By Brett Wilkins / Common Dreams
U.S. drug policy reform advocates condemned President Joe Biden’s commitment to “accelerating the crackdown on fentanyl trafficking” as part of his administration’s strategy for tackling the opioid crisis, a policy the White House announced in a preview of Tuesday night’s State of the Union address.
Although the SOTU preview says the administration will be “expanding access to evidence-based prevention, harm reduction, treatment, and recovery,” the document says Biden will “work with Congress to make permanent tough penalties on suppliers of fentanyl,” fentanyl analogs, and fentanyl-related substances (FRS).
The outline states that Biden “looks forward to working with Congress on its comprehensive proposal to permanently schedule all illicitly produced FRS into Schedule I,” the most severe Drug Enforcement Administration classification.
“Traffickers of these deadly substances must face the penalties they deserve, no matter how they adjust their drugs,” the preview asserts.
Support our Independent Journalism — Donate Today!
In response to the SOTU preview, Maritza Perez Medina, director of the office of federal affairs at the Drug Policy Alliance, said in a statement that “we are glad to see President Biden continue to call for increased access to evidence-based treatment, harm reduction, and recovery services.”
“But, his support for harsher penalties for fentanyl-related substances—which will result in broader application of mandatory minimum sentencing and disproportionately harm Black, Latinx, and Indigenous communities—in the same breath is incredibly counterproductive and fails to recognize how we got to this place to begin with,” she asserted. “Over 100,000 of our loved ones being lost to avoidable overdoses a year is not because of a lack of enforcement, it’s a direct result of it.”
Gregory Dudley, who chairs the chemistry department at West Virginia University, argued that “the push to place all fentanyl-related substances in Schedule I is unfortunate and misguided. Schedule I is supposed to be for substances that we know to be harmful and not helpful.”
“We don’t know which of these substances would be harmful or helpful, and how could we without testing them?” Dudley asked. “Some of these substances could be lifesaving opioid antagonists like naloxone, or better. This proposal prioritizes criminalization over healthcare.”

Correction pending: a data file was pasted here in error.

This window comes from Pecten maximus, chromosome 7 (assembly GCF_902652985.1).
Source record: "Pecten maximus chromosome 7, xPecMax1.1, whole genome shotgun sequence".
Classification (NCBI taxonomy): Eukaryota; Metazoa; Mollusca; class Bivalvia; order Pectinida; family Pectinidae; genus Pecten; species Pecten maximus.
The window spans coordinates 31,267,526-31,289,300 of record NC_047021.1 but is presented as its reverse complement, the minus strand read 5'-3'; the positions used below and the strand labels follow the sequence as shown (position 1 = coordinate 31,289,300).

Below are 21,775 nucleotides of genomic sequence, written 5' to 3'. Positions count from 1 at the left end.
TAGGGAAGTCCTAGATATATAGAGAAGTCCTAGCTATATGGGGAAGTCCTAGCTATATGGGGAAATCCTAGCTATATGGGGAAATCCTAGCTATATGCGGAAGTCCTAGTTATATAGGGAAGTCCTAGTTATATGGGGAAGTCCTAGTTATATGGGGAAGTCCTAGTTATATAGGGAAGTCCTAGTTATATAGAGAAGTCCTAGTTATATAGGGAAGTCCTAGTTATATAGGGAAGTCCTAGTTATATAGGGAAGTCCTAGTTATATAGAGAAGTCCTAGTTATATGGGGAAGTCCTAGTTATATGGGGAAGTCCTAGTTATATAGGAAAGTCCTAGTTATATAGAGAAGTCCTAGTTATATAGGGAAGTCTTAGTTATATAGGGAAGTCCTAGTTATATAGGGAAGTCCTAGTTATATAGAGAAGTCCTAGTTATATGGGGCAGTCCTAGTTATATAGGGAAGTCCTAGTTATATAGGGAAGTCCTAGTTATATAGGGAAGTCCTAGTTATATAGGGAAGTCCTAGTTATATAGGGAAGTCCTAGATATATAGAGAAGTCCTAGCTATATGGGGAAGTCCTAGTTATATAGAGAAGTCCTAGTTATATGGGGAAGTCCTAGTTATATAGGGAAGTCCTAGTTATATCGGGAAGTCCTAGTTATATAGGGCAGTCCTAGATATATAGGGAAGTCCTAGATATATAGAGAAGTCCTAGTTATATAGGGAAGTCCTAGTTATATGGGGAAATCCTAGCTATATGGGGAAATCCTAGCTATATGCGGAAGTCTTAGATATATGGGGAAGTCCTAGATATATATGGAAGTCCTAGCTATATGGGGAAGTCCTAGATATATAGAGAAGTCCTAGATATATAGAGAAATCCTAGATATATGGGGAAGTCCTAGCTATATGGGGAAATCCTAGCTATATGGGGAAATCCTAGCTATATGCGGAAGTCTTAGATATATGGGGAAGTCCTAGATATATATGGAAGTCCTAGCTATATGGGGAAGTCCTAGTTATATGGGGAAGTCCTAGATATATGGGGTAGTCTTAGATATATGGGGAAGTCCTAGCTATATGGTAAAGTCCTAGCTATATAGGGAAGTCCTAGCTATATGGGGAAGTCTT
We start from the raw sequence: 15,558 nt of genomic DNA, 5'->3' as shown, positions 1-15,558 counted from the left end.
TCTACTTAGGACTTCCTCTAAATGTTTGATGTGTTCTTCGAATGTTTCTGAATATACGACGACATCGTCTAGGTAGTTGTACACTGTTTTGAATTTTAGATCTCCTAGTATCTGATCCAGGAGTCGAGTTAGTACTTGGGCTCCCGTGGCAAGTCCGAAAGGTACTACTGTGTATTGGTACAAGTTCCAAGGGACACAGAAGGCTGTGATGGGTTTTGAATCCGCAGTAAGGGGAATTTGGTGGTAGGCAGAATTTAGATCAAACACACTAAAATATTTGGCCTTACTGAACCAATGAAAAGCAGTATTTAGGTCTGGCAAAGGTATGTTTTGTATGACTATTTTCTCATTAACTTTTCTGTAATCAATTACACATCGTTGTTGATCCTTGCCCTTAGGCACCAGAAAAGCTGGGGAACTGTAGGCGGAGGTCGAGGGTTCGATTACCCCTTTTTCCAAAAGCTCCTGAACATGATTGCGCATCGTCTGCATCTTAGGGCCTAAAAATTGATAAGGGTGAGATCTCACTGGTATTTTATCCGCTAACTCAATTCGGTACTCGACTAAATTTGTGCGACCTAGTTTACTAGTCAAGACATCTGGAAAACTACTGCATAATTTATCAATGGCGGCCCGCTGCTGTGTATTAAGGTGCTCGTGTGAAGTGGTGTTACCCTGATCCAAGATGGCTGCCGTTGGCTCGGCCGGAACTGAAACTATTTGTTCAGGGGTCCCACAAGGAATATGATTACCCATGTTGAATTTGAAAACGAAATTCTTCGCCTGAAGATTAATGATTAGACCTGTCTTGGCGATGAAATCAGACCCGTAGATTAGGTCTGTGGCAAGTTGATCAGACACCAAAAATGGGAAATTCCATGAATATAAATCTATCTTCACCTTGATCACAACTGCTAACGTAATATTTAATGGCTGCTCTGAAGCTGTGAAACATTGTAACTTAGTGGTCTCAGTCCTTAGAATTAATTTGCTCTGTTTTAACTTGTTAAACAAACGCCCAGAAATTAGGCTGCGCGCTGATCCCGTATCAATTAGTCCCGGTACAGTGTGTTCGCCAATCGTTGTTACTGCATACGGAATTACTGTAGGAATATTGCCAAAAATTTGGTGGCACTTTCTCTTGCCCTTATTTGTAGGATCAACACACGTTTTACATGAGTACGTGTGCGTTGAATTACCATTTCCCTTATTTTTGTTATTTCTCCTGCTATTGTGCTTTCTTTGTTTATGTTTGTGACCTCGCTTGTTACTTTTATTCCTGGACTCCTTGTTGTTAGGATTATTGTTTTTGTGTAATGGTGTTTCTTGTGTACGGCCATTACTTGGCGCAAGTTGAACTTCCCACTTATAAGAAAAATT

Susan Ousterman, who lost her son Tyler to an accidental overdose in 2020 and subsequently founded the Vilomah Memorial Foundation, said that “it’s incredibly disheartening to see the president co-opting the grief of mothers like me in an attempt to increase penalties, rather than prioritizing the health measures that are desperately needed to save lives.”
“Increased penalties for people who use or sell drugs, including fentanyl-related substances, would not have kept my son alive or the countless children of other mothers I have met,” Ousterman stressed. “In fact, it’s policies such as these that created the increased stigma and fear that kept our children from accessing help, and it’s what has led to the increasingly dangerous drug supply that resulted in their deaths.”
“It’s time for the president and other policymakers to prioritize the lives of all humans by embracing a health approach rather than engaging in politics that only perpetuate this disastrous war on drugs,” she added. “As a person who understands the profound impact both substance use and child loss have on families, I expected more.”
Biden was one of the architects of the 1980s escalation of the War on Drugs. He coined the term “drug czar” while advocating the establishment of the cabinet-level position and was a key supporter of the 1994 Violent Crime Control and Law Enforcement Act, legislation that accelerated U.S. mass incarceration.